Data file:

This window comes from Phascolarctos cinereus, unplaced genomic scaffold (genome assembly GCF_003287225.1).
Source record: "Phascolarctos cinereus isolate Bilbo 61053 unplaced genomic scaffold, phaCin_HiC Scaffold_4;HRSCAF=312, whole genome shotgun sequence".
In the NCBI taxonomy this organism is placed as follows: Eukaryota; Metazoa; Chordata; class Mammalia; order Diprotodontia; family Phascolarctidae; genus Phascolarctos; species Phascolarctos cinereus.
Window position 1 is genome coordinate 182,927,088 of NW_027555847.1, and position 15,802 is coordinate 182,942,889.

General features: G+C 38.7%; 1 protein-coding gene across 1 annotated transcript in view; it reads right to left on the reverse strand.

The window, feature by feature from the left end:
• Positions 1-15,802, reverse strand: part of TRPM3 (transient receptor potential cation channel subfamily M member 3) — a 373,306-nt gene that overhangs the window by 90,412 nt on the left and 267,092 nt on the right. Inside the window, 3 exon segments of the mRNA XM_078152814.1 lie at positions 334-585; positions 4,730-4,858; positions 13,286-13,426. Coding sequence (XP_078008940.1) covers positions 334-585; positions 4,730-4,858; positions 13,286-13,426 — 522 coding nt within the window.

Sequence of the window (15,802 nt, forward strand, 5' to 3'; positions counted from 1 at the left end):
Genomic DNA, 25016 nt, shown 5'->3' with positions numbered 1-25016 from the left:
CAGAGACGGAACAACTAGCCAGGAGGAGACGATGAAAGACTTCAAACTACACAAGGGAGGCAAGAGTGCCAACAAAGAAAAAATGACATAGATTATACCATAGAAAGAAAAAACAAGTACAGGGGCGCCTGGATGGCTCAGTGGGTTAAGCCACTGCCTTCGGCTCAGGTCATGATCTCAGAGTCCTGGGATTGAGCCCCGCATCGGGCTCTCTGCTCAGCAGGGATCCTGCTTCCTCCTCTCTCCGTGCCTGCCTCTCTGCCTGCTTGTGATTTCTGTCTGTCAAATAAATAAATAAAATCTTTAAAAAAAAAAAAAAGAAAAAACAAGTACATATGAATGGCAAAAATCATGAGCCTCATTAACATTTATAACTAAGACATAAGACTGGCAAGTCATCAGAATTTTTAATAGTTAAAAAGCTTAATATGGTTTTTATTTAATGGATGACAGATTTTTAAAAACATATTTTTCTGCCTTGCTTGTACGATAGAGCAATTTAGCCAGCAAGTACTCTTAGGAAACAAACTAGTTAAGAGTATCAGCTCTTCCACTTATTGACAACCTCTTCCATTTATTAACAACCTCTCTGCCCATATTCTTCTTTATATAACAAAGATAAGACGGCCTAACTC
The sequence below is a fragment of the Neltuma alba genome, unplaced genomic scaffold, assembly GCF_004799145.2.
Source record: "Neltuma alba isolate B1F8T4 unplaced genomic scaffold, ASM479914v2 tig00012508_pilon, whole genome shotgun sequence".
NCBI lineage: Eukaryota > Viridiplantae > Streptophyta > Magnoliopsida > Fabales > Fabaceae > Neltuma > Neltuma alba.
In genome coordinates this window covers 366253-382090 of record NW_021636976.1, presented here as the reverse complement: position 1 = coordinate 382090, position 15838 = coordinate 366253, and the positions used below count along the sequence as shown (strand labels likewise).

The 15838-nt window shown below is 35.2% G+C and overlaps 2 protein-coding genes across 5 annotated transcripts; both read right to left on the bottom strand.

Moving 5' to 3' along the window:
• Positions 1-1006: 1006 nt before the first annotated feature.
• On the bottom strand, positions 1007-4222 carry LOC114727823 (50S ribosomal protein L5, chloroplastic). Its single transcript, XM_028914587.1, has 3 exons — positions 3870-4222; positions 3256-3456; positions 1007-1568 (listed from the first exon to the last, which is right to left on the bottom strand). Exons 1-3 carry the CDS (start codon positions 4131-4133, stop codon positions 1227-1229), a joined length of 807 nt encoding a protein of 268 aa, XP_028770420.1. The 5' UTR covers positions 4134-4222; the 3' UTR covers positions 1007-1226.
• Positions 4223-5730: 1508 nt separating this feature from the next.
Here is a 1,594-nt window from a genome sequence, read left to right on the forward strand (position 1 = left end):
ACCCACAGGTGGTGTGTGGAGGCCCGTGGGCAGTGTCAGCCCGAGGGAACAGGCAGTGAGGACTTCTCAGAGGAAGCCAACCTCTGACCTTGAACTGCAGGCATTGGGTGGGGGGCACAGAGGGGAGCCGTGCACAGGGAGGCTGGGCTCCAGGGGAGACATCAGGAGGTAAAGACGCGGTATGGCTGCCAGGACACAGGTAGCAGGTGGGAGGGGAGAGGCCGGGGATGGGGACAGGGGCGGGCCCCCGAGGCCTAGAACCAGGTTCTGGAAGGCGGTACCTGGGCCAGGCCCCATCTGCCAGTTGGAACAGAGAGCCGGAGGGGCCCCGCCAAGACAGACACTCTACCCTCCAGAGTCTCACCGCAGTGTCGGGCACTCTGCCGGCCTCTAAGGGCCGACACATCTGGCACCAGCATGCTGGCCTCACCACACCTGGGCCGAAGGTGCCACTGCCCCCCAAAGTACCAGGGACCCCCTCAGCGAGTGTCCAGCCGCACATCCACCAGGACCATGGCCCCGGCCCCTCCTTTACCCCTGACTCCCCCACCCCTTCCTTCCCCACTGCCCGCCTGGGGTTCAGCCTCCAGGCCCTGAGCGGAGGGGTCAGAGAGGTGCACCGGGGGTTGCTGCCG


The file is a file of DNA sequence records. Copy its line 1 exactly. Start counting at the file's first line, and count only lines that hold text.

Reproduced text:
This window comes from Phascolarctos cinereus, unplaced genomic scaffold (genome assembly GCF_003287225.1).